Autism & Functional Skill Training

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1. Of or having a special activity, purpose, or task.
2. Designed to be practical and useful.

In my Social Skills post I talked about how its important to remember to include social skills training in any ABA intervention. Teaching skills during ABA therapy isn't complete until the client can successfully navigate through social situations in their every day life.
In addition to social skill development, another instructional area that can be overlooked is Functional Skill Training. 

Functional skills are skills intended to be practical, useful, and helpful in a variety of real-world settings. Autistic individuals may need to be specifically taught functional skills that other people readily learn from their environment, or from social interactions. Functional skills should be age- appropriate goals that are personally relevant to the individual.

Some clients will present with minimal functional life skills, and usually this means day-to-day life requires heavy adult assistance and prompting. Think about a client you work with, and what their typical day looks like from waking up to bedtime: How much of that day is led by adults? How many meltdowns and behavioral episodes occur in a single day? How often do adults have to struggle to keep that client on a schedule, or flowing through daily activities?  How much stress does this put on the shoulders of caregivers or parents?
Its easy to see how a lack of appropriate functional life skills can have far reaching consequences across home, school, and community settings.

Functional skill goals are going to be very specific to the particular individual. Cookie-cutter interventions won't work.
The client's specific cognitive ability, environment, lifestyle, and the caregiver priorities will determine what goals to select. Its also important that treatment goals line up with what is important to the family, and how life happens for that particular family (as this will differ from one client to the next).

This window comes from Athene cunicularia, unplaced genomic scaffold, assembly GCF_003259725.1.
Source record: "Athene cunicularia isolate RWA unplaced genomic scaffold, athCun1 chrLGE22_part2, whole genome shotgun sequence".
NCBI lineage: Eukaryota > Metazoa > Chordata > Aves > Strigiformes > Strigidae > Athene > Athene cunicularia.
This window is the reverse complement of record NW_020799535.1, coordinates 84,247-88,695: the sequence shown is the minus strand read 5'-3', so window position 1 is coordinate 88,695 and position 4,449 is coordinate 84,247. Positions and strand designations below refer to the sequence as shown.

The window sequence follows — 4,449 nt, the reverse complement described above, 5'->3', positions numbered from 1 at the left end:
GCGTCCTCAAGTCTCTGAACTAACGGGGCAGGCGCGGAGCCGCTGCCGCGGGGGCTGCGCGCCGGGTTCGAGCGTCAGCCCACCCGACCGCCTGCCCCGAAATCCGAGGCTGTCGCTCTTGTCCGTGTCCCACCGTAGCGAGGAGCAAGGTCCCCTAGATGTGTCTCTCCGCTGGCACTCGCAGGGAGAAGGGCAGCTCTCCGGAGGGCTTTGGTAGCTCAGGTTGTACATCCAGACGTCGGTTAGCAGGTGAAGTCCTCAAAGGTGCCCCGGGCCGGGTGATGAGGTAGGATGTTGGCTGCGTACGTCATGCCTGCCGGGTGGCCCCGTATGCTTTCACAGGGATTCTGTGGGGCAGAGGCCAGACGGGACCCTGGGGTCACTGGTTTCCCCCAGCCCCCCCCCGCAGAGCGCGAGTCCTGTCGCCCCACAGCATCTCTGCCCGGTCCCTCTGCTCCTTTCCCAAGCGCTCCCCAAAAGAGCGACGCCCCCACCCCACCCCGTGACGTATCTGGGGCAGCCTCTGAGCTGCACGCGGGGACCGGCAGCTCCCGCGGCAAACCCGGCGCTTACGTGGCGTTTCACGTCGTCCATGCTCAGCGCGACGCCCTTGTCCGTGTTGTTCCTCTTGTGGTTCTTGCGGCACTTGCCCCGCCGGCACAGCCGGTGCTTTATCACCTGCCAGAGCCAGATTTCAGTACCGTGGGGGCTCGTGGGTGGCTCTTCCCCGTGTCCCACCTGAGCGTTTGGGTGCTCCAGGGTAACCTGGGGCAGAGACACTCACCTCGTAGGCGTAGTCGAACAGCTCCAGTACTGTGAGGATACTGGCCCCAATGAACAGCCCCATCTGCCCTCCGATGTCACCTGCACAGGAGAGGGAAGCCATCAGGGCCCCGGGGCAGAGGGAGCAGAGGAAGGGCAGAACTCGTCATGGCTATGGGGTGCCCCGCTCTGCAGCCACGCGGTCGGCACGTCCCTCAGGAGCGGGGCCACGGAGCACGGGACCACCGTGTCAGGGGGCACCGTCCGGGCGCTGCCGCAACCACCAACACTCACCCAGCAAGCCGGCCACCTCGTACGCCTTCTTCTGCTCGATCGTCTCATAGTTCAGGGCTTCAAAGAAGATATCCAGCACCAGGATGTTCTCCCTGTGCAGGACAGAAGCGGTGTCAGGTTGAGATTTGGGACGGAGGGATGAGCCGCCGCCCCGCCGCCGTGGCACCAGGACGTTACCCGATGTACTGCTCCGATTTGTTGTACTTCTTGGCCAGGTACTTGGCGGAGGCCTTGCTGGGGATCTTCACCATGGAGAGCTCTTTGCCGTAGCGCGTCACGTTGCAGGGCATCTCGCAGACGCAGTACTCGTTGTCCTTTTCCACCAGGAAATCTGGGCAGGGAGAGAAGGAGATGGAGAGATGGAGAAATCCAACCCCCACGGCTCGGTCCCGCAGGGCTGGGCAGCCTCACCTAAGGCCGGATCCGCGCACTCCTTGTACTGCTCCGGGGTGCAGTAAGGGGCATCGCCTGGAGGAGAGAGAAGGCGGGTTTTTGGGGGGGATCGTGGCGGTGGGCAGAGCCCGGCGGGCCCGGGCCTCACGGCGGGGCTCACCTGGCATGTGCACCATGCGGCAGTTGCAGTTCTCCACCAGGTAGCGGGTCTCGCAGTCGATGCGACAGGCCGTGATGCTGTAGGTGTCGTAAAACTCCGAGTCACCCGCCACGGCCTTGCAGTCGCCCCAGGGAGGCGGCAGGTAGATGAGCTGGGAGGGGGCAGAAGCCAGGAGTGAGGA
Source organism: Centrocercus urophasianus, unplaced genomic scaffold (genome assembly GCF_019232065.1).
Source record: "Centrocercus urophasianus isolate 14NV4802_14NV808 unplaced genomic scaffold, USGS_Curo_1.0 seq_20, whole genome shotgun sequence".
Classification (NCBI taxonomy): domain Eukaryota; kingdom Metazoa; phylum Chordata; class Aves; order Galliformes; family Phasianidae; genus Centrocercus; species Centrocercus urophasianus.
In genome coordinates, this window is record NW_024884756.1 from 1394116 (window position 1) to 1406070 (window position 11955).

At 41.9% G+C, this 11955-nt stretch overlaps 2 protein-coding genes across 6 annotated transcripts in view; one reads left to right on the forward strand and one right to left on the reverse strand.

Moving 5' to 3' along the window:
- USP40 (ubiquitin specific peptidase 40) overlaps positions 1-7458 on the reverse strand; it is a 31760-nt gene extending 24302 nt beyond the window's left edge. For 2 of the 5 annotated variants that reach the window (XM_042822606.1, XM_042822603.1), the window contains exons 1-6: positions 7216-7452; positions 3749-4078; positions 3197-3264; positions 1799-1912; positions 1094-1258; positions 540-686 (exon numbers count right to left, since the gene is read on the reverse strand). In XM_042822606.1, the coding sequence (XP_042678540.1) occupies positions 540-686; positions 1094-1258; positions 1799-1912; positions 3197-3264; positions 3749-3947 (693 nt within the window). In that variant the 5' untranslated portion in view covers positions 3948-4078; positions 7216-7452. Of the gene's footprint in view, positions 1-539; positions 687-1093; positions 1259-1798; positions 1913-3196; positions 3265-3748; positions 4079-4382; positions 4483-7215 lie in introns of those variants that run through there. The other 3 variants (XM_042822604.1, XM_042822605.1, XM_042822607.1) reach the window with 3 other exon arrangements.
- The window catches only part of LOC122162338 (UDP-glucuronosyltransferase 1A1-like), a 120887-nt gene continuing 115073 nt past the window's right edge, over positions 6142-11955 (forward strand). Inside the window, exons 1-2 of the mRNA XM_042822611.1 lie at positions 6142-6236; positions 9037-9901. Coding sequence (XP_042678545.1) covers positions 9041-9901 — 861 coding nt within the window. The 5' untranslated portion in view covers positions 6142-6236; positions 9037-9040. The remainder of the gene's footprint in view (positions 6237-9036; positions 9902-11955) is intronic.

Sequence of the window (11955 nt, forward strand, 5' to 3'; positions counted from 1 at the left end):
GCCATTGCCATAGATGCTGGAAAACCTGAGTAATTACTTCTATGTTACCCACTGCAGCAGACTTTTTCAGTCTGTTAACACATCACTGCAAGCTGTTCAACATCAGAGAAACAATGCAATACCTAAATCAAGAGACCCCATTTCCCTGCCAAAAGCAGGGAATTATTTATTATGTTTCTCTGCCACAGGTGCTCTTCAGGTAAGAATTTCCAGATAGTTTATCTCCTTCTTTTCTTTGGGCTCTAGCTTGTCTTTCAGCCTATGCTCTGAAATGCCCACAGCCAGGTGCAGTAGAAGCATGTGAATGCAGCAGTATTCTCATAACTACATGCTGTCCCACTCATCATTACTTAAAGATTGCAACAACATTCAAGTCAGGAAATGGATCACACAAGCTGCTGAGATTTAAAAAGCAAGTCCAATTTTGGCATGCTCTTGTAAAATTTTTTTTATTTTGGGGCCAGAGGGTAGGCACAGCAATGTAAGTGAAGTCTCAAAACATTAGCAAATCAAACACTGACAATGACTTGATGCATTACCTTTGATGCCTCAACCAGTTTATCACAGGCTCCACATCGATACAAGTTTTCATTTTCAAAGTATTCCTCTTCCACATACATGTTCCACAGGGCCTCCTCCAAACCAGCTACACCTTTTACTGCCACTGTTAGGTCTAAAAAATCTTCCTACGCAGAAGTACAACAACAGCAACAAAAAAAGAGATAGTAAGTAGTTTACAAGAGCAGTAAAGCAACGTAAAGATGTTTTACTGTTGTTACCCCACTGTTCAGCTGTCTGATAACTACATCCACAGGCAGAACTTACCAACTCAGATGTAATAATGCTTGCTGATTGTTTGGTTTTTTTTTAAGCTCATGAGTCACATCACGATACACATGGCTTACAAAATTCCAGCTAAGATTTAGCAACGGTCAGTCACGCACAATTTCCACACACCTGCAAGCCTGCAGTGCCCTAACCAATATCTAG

Without careful consideration of  these very personal client variables, treatment goals can be completely out of touch with what is best for the client. For example:

 -Functional goal: Teach a toddler to eat with utensils. I once worked with a Hispanic toddler who was being taught to grip and use a fork in the school setting. I saw this client at home, and only learned about this during an observation at school. I shared with the teachers that at home, this client's diet was pretty much all finger food (like tortillas, or pre-cut fruit). He rarely had opportunity to use utensils outside of school. This sparked a discussion with me, the school team, and the family, about the functionality of teaching utensil use. Would this skill be maintained outside of the school setting, and if not, then why teach it?  

When correctly implemented into an ABA program, functional skill training of age appropriate goals can benefit the individual in several ways:

Reduce social stigma
Can counteract bullying/teasing
Higher quality of life, and access to reinforcing life events or situations (such as hobbies, leisure activities, friends with shared interests, ability to live alone, etc.) 
Reduces daily burden and stress on parents or caregivers
Makes integrating into the community easier
Can reveal personal skills and strengths, which could lead to job placement/work opportunities (e.g. a love of cooking and a knack for it could lead to working in a restaurant)

Functional skills are skills or behaviors that are either done by the individual, or will need to be done FOR the individual. For example: brushing teeth. I can either brush my own teeth, or someone will have to do that for me. There is no "just skip it" option, as it would negatively impact my health and body to never brush my teeth.

Individuals of all ages need appropriate functional skill training; this isn’t just for adolescent and adult clients. Suggested skills to target include cooking, hygiene, grooming (including teaching adolescent females about makeup and hairstyling, if they have interest), emergency situations, puberty changes/dating/sexuality, Stranger Danger/sexual predators, street safety, laundry, finance/bills/purchasing items, etc. Depending on the age and ability of the client, some goals may be more or less appropriate, but the goal can always be modified and broken down to help the client understand it at an age-appropriate level. For example, a 4-year-old doesn't need to learn to cook a steak. BUT, how about make their own sandwich?

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